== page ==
Advanced Topics

localhost Printing

If you don’t like the idea of using an older version of a system printing file, the LPRIOM.plugin file that we replaced earlier, then this topic may be of interest to you.

The Mac OS using the LPD system is inherently network-capable – it’s just part of the operating system. Similarly, because the whole BSD system is inherently network-capable, your computer is addressable on the network to itself. In standard Unix parlance, your local, physical computer always has the domain name localhost (well, you can change this, but you’d better know what you’re doing. Since I don’t, I won’t tell you how). Your local, physical computer additionally always has the IP address

For some reason, LPRIOM.plugin is only broken when NetInfo is missing two parameters, rp, the remote p rinter name argument, and rm, the remote m achine argument. Hence, if we want to print to a remote printer, we can use the proper LPRIOM.plugin, and supply rp and rm. So what if we do the following? Add to your ghostscript printer definition in NetInfo Manager the following parameters and arguments:

rm localhost
rp ghostscript

We would be printing to the “remote” printer localhost, which is really the local machine. The job would go into the queue called ghostscript, which we’ve already defined.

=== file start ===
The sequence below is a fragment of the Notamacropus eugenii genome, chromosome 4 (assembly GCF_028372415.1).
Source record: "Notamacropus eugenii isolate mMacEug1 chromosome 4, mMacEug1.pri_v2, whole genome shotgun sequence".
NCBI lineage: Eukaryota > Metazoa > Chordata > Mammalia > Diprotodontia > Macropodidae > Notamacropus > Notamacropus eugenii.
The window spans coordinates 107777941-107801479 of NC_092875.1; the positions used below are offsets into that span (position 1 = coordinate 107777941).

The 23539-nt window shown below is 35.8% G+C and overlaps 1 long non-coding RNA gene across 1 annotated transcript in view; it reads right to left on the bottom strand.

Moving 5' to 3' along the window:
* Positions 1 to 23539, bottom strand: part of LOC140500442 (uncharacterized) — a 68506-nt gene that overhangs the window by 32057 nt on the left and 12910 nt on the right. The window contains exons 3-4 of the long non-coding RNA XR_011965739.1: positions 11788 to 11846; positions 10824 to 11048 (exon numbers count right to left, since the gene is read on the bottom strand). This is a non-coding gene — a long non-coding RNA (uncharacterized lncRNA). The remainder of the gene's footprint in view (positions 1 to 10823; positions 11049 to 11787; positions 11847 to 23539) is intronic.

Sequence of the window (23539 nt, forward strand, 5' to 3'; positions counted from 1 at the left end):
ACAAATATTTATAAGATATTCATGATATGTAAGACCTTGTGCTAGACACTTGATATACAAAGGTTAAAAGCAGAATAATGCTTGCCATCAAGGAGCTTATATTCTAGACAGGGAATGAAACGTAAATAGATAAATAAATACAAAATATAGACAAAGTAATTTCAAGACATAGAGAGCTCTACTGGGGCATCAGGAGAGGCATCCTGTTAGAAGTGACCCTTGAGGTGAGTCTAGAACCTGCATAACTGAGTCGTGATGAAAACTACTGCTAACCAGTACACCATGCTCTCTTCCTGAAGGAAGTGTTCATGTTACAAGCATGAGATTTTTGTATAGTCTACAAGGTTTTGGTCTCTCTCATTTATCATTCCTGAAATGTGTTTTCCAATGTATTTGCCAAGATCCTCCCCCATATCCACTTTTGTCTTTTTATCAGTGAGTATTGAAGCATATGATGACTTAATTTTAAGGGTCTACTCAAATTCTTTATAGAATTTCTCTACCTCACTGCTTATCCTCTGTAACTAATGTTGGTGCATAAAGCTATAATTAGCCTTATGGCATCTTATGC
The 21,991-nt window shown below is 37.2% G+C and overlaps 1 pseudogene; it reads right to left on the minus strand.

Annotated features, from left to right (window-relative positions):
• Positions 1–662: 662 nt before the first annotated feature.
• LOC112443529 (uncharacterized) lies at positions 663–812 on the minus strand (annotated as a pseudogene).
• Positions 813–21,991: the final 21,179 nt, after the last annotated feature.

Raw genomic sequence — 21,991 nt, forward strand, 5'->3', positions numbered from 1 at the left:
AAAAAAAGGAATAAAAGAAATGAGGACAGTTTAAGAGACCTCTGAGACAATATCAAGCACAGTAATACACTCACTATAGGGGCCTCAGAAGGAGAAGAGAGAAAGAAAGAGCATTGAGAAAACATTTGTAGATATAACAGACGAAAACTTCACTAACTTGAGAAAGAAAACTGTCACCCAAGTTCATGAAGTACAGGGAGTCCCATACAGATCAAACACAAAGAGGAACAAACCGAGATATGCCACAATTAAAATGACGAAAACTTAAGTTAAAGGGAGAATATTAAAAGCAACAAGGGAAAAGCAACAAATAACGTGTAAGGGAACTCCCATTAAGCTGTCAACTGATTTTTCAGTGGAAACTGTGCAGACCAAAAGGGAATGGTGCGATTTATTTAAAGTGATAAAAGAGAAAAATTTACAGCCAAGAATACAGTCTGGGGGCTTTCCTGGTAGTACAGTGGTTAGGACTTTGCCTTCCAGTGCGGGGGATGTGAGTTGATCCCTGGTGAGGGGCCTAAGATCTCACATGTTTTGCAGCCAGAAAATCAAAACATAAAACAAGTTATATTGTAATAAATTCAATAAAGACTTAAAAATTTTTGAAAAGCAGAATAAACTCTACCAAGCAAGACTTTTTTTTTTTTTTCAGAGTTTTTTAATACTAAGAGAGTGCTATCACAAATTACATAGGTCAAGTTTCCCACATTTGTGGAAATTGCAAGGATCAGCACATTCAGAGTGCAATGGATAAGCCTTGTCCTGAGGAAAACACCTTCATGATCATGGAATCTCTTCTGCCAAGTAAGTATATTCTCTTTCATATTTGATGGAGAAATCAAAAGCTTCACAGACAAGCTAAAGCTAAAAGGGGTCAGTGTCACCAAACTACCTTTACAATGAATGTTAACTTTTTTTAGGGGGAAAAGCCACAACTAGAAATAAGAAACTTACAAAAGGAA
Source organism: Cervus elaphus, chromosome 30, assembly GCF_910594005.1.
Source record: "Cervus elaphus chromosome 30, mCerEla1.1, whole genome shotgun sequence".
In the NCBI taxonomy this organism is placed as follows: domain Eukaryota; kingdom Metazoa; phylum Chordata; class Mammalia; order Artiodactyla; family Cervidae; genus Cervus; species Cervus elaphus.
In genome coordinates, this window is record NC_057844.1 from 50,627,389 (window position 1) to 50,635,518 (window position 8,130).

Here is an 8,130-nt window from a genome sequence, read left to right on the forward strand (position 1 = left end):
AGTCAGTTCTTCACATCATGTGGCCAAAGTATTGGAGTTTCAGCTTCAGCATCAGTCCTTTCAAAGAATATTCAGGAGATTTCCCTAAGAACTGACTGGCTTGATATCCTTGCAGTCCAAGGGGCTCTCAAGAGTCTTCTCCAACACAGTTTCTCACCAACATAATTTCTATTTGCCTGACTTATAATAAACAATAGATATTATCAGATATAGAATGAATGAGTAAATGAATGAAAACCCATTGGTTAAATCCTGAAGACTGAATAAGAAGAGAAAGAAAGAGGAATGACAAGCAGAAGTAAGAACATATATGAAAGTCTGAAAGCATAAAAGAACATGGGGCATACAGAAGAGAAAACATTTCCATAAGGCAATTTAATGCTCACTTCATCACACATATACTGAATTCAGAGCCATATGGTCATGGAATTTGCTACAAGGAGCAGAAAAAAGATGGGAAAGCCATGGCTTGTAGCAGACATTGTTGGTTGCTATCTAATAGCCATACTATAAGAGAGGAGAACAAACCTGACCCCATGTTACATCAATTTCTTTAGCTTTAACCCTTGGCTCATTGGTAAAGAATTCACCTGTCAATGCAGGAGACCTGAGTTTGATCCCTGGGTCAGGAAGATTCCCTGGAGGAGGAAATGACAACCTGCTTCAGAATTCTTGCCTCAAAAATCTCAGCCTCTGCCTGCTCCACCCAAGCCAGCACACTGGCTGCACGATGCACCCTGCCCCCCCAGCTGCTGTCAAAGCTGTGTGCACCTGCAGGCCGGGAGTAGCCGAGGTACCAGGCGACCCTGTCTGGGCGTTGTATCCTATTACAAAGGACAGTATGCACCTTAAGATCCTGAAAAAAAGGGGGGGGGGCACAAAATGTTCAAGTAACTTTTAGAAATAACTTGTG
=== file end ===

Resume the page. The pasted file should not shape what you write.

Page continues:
Unfortunately, Unix, being a secure operating system, won’t allow us the permission to do so. The computer, responding to a network request (even though it’s the same physical computer) will not accept the job. We need to give the LPD system the permission to accept jobs from certain computers. In this case, we want LPD to accept remote jobs from the computer “localhost.” To do so, as root, do the following in the terminal:

pico /etc/hosts.lpd

When pico starts, add this line by itself:


Save your work and restart. You will now have the ability to print using this guide and the official Mac OS X LPRIOM.plugin file.

Note: some say there may be security implications in allowing localhost into your hosts.lpd file. I don’t know the implications, and I’m behind a NAT firewall/router, so I don’t worry about it.